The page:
And authenticity doesn’t come from anything Murray says. Andie MacDowell sees through his fast-talking self-promotion for exactly what it is: insincere advertising. Instead, Murray wins her heart when she sees the role he plays in the lives of the people of Punxatawny. Whether it’s a boy stuck in a tree, a lovelorn waitress, or a lonely old man: Murray’s relationships with them —his role in their stories— ultimately says more about him than anything he can say about himself.
The lesson for our brands is obvious. The execution, less so. It’s an interesting paradox, how to ‘engineer authenticity.’ Part of the solution is to stop talking endlessly about ourselves. We can often make more headway by telling our customers’ stories than our own.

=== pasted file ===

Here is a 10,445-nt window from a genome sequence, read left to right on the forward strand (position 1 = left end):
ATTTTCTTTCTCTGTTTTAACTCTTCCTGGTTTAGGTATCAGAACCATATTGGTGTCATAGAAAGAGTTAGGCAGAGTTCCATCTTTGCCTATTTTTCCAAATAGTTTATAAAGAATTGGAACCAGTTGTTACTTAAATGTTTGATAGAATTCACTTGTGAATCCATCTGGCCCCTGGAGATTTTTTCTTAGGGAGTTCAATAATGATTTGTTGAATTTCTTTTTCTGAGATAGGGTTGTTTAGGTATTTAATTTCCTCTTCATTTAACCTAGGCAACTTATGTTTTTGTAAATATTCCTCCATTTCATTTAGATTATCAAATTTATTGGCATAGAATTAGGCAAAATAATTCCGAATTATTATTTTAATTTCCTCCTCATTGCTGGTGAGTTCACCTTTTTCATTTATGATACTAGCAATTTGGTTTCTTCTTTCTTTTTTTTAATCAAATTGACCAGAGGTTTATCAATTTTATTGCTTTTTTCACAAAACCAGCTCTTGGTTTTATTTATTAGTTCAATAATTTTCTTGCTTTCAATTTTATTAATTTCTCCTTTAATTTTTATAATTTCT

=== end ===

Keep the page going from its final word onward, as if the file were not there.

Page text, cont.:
Tesco is one of the worlds’ largest retailers, with a market capitalization of roughly $30 billion. It is the leading grocer in the UK, with a major presence in many other European and Asian markets, totaling 6,500 stores worldwide. And, for many years, it was getting thumped by deep-discount competitors like Aldi and Lidl. In 2014, Tesco reported a loss of £6.4B.
If the goal of a brand is to create irrational preference, Tesco’s brand strategy earned a failing grade. Look at this photo of a Tesco store—and see how long it takes to figure out the essence of Tesco’s historic branding.
source: The Guardian
This price-based positioning was consistent throughout their marketing touchpoints—as much in TV and radio ads as in their point-of-purchase displays. “Low-price” can be an effective brand strategy. Indeed, price positioning has been part of the Tesco brand since 1919, when founder Jack Cohen sold surplus groceries from a stall in London’s East End.